Will Child Poverty Ever End

Will child poverty ever end or will it continue to increase? Child poverty is a huge problem that this world is facing today. This problem effects children studies and their living situation. Most low-income families are barely making enough to provide for themselves and their children. It seems like there are some possibilities to solve this matter, but on the other hand the percentage of child poverty could increase as well. Child poverty is a very inconsistent problem because even though contributing money to the low-income families can be helpful, this situation will continually go on if there isn’t any other solution. By delaying childbirth could be a way to decrease child poverty as well as it could be a huge problem. In the article, …show more content…
According to the article “How to End Child Poverty for 60 Percent of Poor Children and 72 Percent of All Poor Black Children Today” by Marian Edelman, discusses a report of children living in poverty among black, white and Hispanic children. Based on the report, every other baby is a colored baby and every 1 in 2 black babies are poor. White children are the least poor compared to blacks and Hispanics. There is an estimate of 14.7 million poor children living in the United States. This is definitely a huge problem considering the fact that we live in the world’s richest economy yet, there are so many poor children living in the United States. An organization called The Children’s Defense Funds estimated a cost of 77.2 billion a year in order to try to reduce child poverty. “If our political leaders put common good, common sense and economic sense for children first to improve the lives and futures of millions of children, and save taxpayers hundreds of billions of dollars each year,” (Edelman, 1 ). According to the report, this could be a massive …show more content…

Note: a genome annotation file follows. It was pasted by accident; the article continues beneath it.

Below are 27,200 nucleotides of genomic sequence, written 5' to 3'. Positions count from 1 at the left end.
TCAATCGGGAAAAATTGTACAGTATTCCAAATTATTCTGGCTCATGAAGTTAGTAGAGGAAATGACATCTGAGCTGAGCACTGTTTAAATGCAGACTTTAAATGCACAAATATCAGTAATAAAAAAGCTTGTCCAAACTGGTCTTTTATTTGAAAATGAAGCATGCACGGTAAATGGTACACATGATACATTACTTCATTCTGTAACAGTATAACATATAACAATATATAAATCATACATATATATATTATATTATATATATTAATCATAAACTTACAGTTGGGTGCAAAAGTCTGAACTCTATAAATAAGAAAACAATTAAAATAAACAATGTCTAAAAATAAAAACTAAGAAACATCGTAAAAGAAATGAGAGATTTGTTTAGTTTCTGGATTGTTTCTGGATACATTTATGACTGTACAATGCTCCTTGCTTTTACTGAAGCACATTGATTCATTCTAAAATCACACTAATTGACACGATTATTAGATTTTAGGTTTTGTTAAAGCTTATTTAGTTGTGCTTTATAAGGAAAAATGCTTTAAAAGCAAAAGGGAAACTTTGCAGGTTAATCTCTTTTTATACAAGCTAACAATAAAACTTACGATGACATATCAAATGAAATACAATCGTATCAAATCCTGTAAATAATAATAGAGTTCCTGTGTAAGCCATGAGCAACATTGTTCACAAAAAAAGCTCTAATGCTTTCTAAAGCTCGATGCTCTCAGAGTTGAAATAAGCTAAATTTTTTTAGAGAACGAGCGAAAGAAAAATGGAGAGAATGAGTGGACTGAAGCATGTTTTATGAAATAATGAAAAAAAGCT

More than half of children in public school are living in poverty and the percentage of low-income families are rising. Back in 2000, there were only 38 percent of students with free or reduced price lunches. Students from low-income families most likely have different needs from middle and high-income families such as medical problems or behavioral issues. In “Delaware 's child poverty rate remains high,” by Jen Rini, she mentions “Many wonder when their next meal will be. School may be the only place where they can find clean clothes,” (Rini, 1). A lot of children in poverty depend on school meals because of the living situation that they’re

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